Some common non-natives that do provide nectar include: daisy, globe thistle, English lavender, bird’s foot trefoil, mint, basil, marjoram, poppy, rosemary, thyme, clover, nettle, and burdock. Though you may not prefer to have thistle, burdock, or nettle in your garden, when you encounter them in the wild, look for the insects that have adapted to them, such as larvae of the lovely red admiral and painted lady.
Planting for insect larvae
Providing larval host plants for some common butterflies & moths is a vital component of pollinator habitat. Examples include several species of milkweed, thistle, wild carrot, fennel, wild lupine, parsley, plantain, clover, nettle, violets, spirea, and lilac, as well as aspen, cherry, plum, apple, rose, and willow trees; various grasses and sedges are also attractive for many butterfly species, including skippers.
There are many excellent references for the identification of and sources for native plants and for the identification of the most common insects you are likely to encounter in Minnesota. These are just a few of those I have found useful and reliable.
Seed and plant sources
(all are located in Minnesota except Seed Savers Exchange)
Glacial Ridge Growers, Prior Lake, <www.glacialridgegrowers.com>
Landscape Alternatives, St. Croix valley, south of Taylor's Falls, <www.landscapealternatives.com>
Landscape Revival: Native Plant Expo Market, June 1, 2013, Roseville,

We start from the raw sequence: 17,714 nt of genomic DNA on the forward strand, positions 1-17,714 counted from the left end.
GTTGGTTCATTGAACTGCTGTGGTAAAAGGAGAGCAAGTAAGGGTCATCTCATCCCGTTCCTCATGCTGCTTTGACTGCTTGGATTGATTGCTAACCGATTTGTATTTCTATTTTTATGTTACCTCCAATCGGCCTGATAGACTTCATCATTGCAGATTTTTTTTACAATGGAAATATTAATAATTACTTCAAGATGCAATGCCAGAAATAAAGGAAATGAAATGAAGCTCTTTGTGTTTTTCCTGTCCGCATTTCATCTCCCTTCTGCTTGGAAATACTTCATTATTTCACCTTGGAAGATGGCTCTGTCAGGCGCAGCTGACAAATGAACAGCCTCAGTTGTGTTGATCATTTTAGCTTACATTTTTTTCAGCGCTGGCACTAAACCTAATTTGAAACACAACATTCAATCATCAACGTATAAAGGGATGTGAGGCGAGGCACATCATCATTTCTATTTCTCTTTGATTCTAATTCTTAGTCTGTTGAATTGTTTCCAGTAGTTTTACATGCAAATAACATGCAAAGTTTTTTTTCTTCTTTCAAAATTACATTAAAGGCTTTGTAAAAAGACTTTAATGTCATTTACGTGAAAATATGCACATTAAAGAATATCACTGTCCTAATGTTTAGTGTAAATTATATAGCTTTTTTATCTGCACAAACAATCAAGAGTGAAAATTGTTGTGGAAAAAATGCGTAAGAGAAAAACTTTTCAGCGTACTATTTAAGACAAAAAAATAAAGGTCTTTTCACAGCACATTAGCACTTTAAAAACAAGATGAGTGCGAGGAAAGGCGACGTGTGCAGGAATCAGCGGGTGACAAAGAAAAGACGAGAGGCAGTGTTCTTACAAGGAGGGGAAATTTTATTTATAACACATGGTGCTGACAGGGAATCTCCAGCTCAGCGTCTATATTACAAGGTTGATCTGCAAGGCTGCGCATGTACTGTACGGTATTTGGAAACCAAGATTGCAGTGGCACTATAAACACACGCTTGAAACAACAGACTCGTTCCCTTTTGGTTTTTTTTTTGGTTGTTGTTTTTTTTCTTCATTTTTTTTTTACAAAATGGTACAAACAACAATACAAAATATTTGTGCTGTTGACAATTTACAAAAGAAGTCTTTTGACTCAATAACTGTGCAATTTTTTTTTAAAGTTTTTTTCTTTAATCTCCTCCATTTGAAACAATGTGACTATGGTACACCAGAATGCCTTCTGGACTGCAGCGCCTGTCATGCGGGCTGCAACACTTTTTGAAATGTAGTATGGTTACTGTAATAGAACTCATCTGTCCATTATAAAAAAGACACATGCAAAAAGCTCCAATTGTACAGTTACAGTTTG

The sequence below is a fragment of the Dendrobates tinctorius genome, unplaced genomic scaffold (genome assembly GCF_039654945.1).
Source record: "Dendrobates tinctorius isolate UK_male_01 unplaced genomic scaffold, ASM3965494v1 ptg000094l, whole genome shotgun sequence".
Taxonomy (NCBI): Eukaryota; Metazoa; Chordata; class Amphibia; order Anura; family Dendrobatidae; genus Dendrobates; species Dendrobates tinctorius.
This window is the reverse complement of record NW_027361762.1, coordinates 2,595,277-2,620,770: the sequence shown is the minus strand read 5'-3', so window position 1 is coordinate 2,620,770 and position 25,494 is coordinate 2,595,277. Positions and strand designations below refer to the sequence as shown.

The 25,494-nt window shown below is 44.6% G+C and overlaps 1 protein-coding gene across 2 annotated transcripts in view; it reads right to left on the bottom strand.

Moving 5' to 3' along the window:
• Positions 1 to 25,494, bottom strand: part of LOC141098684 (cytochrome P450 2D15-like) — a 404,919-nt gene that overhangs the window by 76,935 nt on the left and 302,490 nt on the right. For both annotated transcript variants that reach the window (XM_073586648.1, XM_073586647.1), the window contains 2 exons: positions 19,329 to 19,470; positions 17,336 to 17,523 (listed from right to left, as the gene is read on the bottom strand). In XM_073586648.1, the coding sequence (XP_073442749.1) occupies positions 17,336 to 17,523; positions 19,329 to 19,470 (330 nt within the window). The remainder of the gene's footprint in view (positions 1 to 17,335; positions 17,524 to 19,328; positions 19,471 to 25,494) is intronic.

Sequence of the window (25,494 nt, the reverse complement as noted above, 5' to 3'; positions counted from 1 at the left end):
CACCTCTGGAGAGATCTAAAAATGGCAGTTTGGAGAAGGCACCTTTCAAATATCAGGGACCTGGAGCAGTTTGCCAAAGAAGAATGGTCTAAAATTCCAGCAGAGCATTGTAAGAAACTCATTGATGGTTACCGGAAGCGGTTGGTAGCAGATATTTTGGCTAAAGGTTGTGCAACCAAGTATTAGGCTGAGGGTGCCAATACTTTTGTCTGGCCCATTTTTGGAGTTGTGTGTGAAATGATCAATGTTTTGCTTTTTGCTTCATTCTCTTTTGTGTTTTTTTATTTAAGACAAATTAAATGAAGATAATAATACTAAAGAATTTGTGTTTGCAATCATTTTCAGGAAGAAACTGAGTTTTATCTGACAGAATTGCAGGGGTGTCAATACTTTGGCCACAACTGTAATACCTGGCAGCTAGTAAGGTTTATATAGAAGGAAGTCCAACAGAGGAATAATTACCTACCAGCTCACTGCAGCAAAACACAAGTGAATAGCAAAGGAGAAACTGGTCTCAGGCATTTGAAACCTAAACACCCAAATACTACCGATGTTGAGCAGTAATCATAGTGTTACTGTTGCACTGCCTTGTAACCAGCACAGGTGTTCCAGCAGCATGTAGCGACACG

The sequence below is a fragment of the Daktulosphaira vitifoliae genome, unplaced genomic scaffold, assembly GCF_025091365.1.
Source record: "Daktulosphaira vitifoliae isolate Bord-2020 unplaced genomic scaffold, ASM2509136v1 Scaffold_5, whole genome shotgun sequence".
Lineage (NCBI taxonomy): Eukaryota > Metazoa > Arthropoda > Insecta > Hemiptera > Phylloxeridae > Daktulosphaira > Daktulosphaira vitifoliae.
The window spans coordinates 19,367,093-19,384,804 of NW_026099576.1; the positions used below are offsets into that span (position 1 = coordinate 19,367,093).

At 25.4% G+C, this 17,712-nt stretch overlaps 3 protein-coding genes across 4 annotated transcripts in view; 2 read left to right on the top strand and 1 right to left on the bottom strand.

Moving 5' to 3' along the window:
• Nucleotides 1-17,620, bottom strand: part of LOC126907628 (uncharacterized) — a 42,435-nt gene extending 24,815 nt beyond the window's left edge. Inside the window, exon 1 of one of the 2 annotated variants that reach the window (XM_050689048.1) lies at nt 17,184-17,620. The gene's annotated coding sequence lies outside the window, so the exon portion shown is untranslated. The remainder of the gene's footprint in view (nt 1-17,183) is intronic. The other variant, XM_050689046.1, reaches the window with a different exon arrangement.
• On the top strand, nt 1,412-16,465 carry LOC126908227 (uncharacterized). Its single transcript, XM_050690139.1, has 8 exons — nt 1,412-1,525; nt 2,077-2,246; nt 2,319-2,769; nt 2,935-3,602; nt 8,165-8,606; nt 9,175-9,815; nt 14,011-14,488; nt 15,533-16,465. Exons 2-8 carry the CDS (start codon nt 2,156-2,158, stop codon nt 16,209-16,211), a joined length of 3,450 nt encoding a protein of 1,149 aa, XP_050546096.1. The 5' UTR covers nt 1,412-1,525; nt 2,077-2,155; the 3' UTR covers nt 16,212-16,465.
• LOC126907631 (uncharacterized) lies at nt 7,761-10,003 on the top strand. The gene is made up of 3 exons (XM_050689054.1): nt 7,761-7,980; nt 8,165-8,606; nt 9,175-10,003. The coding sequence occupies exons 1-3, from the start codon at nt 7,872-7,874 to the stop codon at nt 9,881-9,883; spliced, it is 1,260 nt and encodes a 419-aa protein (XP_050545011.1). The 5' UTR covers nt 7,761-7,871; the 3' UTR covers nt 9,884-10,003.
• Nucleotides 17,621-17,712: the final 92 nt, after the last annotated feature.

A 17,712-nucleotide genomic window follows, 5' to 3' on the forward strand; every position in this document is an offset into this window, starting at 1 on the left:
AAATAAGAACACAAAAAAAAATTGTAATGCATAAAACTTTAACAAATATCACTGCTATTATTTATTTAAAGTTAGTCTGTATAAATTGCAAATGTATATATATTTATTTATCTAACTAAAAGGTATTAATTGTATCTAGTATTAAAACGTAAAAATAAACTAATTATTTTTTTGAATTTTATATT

Prairie Restoration, Scandia, www.prairieresto.com/
The Vagary, Randolph, <www.thevagary.com/>
Seed Savers seeds, at Hampden Park Co-op now! Or visit Seed Savers Exchange, Decorah, Iowa, <www.seedsavers.org/>
Native plants are available at many farmers’ markets, but be sure to quiz the farmer about the actual “nativeness” of their plants.
Stephen Buchmann and Gary Paul Nabhan. The Forgotten Pollinators. Washington, D.C.: Island Press, 1996.
Christopher, Thomas, Rick Darke, Toby Hemenway, and Douglas Tallamy. The New American
Landscape: Leading Voices on the Future of Sustainable Gardening. Portland, Oregon: Timber Press, 2011.
Evans, Elaine, Ian Burns, Marla Spivak. Befriending Bumble Bees. Regents of the University of Minnesota, 2007.
Shepherd, Matthew, Stephen L. Buchmann, Mace Vaughan, and Scott Hoffman Black. Pollinator Conservation Handbook. The Xerces Society, 2003.
Tallamy, Douglas W. Bringing Nature Home. Portland, Oregon: Timber Press, 2007.
Reference guides for insects and native plants
Moyle, John B. and Evelyn W. Northland Wild Flowers: The Comprehensive Guide for the Minnesota Region, revised edition. University of Minnesota Press, 2001.
Opler, Paul A. , Amy Bartlett Wright, and Roger Tory Peterson. Peterson First Guide to Butterflies and Moths. New York: Houghton Mifflin Company, 1998.*
Peterson, Roger Tory and Margaret McKenny. A Field Guide to Wildflowers of Northeastern and NorthCentral North America. New York: Houghton Mifflin Company, 1996.
Tekiela, Stan. Wildflowers of Minnesota: Field Guide. Cambridge, Minnesota: Adventure Publications, 1999.
White, Richard E., Christopher Leahy, and Roger Tory Peterson. Peterson First Guide to Insects of North America. New York: Houghton Mifflin Company, 1987.
Wright, Amy Bartlett and Roger Tory Peterson. Peterson First Guide: Caterpillars. New York: Houghton Mifflin Company, 1998.
* The Peterson First Guides are excellent, easy-to-use references to the common insects, with illustrations and good basic information about habitats and host plants.
[Margot Monson has been a member of the co-op since its beginnings on Cleveland and Buford Avenues, across from the St. Paul campus. As an entomologist and beekeeper, she finds most insects beautiful, all fascinating, and never tires of looking at them under her microscope.]